The game itself is a double majority game. One is simply influence in provinces: stock standard stuff, nothing to see, move along. The other is a five-coloured majorities game for obtaining special powers which has the curious trick that obtaining the main prize has you losing half your active influence. The two subgames are linked because in order to place influence on the map, you need to play cards which subsequently get used to determine who gets what special power. All in all not a bad idea. The problem is that, at least with 3 players, it is fairly easy to compensate an advantage gained in one area with a special power; and that there isn't much of a shortage of funds either. It's not zero sum, but it sure seems to approach it. Perhaps the game would be better with more players, but then another problem surfaces: ties are broken with auctions instead of simple rules, and it seems awkward to start auctioning the right to turn over a card, or to gain 2 moneys. Okay, admittedly such a card will give you points if in the subsequent round people place influence (via 'building a city') using cards of the colour of your special power, but it is not a certainty. It feels rather gamey. And what do you do it for, in the end? Lots of little points gathered along the way because of the city building mentioned previously, and a few majorities in provices. Not just gamey, but somewhat overwrought too, and difficult to control.

Il Principe does not appear to be a truly bad game, but neither is it a title one would want to play often. I understand the owner's sentiment in wanting to reschedule the game, but I'm not very keen on the rematch. Luna and Liberté have a higher priority.

Kreta (3P) — We skipped Industria for the time being because we wanted simple games after the arduous Il Principe. Another ancient majorities game, but a simple one with plain although movable influence, and a somewhat regular evaluation of randomly drawn but known in advance provinces. Nothing special, nothing bad save for, perhaps, the haphazard evaluation sequence. The owner thought it too bland and will move it to the trade pile.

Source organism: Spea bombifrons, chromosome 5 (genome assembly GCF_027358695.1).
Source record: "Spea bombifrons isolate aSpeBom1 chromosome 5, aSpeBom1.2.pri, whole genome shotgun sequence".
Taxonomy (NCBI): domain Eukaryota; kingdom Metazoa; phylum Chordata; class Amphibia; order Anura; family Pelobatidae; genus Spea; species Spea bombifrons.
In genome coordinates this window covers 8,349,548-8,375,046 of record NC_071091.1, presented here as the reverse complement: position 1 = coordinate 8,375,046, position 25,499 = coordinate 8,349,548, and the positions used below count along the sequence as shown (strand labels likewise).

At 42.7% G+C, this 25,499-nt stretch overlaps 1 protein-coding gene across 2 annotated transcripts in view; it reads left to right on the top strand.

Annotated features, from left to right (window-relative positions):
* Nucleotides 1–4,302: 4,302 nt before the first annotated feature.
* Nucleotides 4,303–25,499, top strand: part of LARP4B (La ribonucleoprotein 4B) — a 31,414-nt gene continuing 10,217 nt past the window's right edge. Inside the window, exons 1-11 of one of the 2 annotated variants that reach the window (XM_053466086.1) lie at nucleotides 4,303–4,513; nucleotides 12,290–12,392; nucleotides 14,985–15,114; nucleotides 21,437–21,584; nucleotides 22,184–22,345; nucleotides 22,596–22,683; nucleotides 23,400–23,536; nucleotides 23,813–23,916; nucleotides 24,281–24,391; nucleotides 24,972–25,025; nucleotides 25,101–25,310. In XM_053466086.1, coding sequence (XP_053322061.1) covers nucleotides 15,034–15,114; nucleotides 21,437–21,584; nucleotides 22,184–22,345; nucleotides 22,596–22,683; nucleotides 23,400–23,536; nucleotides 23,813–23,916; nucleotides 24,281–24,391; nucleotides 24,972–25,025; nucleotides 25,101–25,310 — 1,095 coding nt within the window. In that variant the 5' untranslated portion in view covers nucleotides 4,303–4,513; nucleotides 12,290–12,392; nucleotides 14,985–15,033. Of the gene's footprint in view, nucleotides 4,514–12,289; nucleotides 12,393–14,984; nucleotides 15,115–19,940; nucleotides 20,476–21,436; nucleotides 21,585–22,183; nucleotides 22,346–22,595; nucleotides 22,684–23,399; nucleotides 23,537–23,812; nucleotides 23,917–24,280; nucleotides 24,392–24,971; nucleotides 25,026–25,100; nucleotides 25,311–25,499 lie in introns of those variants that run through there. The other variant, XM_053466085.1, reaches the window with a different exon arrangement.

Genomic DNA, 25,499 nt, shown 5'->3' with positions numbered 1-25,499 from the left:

Isis & Osiris (3P) — Forgettable fluff. Tradepile material.
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13. Board Game: Pickomino [Average Rating:6.54 Overall Rank:1068]
Brad N
United States
Madison
Wisconsin
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_8_ Crokinole - 2 Players
_8_ Kingdom Builder - 2 Players
_8_ Palazzo - 2 Players
_8_ Race for the Galaxy - 2 Players
_8_ Carcassonne - 2 Players
_7_ Escape: The Curse of the Temple - 2 Players (x5)
_7_ For Sale - 3 Players
_7_ Can't Stop - 2 Players
_7_ No Thanks! - 4 Players
_6_ Pickomino - 3 Players
_6_ Long Shot - 5 Players
_6_ Coup - 5 Players (x4)
_5_ Danger - 3 Players

With the kids...
_7_ Forbidden Island - 2 Players
_7_ Gulo Gulo - 2 Players
_6_ Tumblin-Dice - 2 Players (x1); 3 Players (x1)


One game night with 5 of us playing Long Shot and Coup and a lot of 2 player games this week, especially with my wife.

(1) Pickomino - A cute little dice game that I don't play often, but enjoy enough to keep around. It's a fair amount of push-your-luck that can see big swings at game end.

(2) Palazzo - This is a game that just isn't going to get much love. It is Knizia and it has enough little rules to confuse non-gamers. For gamers who explore the game, I think there is a bit more depth than meets the eye. In our opinion, it works with two and my wife and I always enjoy it. She often ends up with 3 perfect buildings made of the same material and I often end up with a variety of buildings, but the scores are usually close.

(3) Long Shot, Coup - These make for good, lighter gaming with 5 and this group appreciated the subtleties of Coup. I'm still not a huge fan of Coup, but it is cleverly put together and it moves so fast so I'm keeping it around for now.

(4) Carcassonne - My 50th play of Carcassonne and I still like the game - I seem to be just about the only gamer-type who feels that way. I won't play it frequently though and prefer it with Inns & Cathedrals and Traders & Builders. This was also the 101st different title I've played this year already.

(5) Forbidden Island - My boy and I won on the Elite level with the Messenger and the Navigator and just a couple of tiles remaining in the island. The helicopter showed up just in time!
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14. Board Game: Pack & Stack [Average Rating:6.43 Overall Rank:1607]
Justus
United States
Las Vegas
Nevada